Klaus Haapaniemi is an illustrator you should have on your radar. Represented by the brilliant Big Active, and having worked for some fantastic clients he’s racked up more than his fair share of fantastic pieces of artwork along the way. Recently he’s finished a long on-going project called Neko, a children’s book written by Rosa Liksom. We’ve got some images and short interview of what we’ve got in store here.
Hi Klaus, can you tell us a little bit about your practice and what you do?
I’m a designer, specialising in to printed materials. I’m working with quite a large variety of clients from design and fashion brands to department stores and animation houses.
How did the ‘Neko’ book come about?
I was visiting Kyoto and I went so see the famous Ni-Jo castle and had an idea to illustrate a story based in historical Japan. Then after that, I spoke with novelist and author Rosa Liksom whose work I really admire and she promised to think about the project. Then after few months I received the full story from her. It then took me another few years to complete the images.
Have you worked on illustrated books before?
Just one. I’ve made a christmas story book for Selfridges with stories written by people like Lourdes Leon, Sarah Duchess of York, David Hasselhoff, Sharon Osborne etc.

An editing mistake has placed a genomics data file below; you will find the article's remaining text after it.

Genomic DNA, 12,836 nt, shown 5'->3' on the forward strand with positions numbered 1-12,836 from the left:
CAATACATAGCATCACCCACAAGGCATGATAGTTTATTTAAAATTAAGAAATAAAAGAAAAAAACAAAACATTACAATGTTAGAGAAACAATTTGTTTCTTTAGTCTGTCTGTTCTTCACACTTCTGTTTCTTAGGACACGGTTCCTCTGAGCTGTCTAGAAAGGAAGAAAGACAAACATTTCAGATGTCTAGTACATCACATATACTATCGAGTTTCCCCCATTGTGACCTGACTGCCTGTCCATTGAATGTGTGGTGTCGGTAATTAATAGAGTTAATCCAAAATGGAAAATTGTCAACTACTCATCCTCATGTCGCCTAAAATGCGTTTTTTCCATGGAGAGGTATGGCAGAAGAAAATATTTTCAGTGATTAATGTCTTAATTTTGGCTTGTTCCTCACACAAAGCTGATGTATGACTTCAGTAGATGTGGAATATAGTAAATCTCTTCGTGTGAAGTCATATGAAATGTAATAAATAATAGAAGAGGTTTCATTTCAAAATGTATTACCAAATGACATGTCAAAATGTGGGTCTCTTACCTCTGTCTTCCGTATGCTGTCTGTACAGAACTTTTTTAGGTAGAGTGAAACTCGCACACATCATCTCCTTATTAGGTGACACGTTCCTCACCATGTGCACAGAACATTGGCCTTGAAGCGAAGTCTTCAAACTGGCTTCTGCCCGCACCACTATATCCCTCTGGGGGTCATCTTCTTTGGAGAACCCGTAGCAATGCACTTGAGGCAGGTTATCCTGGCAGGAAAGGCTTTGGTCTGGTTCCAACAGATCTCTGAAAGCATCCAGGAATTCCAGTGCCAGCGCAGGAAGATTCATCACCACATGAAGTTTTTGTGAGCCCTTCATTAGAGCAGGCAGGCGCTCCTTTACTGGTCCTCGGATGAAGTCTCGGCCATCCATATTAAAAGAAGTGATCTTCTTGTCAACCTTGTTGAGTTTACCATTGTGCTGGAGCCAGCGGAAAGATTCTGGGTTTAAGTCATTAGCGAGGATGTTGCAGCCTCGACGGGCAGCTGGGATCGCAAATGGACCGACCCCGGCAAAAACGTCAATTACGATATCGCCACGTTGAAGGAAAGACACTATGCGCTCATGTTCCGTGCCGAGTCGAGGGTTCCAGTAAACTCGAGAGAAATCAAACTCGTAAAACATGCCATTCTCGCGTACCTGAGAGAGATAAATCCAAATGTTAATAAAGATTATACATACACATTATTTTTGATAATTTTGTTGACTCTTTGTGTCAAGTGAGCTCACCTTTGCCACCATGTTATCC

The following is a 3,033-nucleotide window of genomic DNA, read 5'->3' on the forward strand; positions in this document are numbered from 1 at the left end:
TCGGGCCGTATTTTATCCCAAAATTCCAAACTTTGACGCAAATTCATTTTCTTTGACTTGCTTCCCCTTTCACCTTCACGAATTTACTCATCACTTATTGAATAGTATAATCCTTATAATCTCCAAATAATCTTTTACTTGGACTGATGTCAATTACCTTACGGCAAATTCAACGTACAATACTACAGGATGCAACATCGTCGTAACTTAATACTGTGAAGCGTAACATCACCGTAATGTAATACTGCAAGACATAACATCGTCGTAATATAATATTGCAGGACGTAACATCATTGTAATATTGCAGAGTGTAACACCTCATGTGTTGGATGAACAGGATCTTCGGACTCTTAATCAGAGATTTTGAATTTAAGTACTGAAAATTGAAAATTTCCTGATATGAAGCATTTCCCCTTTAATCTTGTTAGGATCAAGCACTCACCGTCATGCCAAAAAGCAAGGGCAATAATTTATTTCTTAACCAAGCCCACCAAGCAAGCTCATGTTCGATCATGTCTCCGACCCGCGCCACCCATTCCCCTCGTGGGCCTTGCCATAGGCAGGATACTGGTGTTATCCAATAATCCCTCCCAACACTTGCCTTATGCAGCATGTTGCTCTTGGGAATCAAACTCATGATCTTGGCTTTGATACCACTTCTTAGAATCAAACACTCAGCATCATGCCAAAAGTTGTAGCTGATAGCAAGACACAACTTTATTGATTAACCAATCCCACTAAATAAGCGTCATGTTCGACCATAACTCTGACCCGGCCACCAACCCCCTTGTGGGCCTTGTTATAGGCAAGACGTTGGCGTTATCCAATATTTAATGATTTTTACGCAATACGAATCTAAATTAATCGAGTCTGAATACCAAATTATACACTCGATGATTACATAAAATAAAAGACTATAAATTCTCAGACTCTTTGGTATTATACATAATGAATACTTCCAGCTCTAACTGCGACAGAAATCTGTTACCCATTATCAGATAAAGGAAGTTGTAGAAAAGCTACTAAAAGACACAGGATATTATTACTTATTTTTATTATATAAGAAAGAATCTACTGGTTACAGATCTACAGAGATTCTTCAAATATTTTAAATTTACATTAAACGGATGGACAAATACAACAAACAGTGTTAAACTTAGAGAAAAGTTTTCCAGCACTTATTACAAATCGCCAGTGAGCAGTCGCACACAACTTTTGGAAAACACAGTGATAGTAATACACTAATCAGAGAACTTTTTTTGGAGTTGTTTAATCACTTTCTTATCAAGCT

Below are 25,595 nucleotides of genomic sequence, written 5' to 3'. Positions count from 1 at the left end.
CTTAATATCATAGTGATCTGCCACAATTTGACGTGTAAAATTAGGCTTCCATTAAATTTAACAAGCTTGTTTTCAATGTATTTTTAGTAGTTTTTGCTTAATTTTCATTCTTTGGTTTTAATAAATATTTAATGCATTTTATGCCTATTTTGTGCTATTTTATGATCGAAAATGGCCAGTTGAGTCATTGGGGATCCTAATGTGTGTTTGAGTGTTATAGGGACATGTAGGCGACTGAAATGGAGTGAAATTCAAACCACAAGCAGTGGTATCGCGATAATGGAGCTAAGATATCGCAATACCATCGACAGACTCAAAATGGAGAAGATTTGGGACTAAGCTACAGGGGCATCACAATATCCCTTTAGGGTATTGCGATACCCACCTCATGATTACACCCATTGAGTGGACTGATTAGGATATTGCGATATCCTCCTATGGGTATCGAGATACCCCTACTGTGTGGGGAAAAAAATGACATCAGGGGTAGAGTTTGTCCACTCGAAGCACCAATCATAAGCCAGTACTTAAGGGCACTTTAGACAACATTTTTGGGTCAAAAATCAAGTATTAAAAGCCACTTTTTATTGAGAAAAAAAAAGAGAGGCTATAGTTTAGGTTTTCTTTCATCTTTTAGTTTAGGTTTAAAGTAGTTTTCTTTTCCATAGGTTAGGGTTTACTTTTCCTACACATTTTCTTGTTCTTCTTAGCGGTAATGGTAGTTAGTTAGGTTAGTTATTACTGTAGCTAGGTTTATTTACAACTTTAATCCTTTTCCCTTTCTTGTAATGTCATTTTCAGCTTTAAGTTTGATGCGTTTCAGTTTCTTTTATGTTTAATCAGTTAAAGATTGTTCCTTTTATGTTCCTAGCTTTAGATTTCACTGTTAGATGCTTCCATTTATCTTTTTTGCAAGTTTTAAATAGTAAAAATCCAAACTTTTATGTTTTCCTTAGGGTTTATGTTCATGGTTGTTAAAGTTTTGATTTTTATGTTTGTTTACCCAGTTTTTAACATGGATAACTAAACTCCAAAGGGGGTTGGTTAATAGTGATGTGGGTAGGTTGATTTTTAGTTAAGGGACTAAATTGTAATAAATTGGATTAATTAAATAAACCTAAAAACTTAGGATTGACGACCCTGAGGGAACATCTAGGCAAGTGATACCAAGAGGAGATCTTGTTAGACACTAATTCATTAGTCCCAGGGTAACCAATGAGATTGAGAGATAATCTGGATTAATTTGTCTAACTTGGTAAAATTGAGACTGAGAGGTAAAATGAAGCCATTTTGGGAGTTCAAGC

Finally, what was your favourite book as a child?
There was quite few of them but the one that stood out over the others was Bröderna Lejonhjärta by the Swedish author Astrid Lingren
- Roberta Sant’Anna takes her camera inside a weird and wonderful Brazilian water park
- “Work hard and be nice to people”: what we learned at Nicer Tuesdays March
- “Dance exists when we run out of things to say”: choreographer Holly Blakey on her life and practice
- From admirer to employee: The New York Times Magazine designer Ben Grandgenett
- Amina Bouajila’s illustrations flit between reality and limbo in colourful hues
- Rufus Newell uses curves and scribbles to depict Greek gods and heroes
- Petition launched against winner of Foam Paul Huf photography award for “stereotyping and sexism”
- Exclusive: rediscover graphics from Fiorucci’s archival 1984 Panini collaboration
- Kirsten Lepore’s creepy clay character is oddly soothing in this brilliant animation
- Me & EU project will send creative postcards across Europe on trigger date of Article 50
- Phaidon book gathers together 500 of the most iconic graphic designs of all time
- Atelier Brenda: the alter ego of three female designers you need to get to know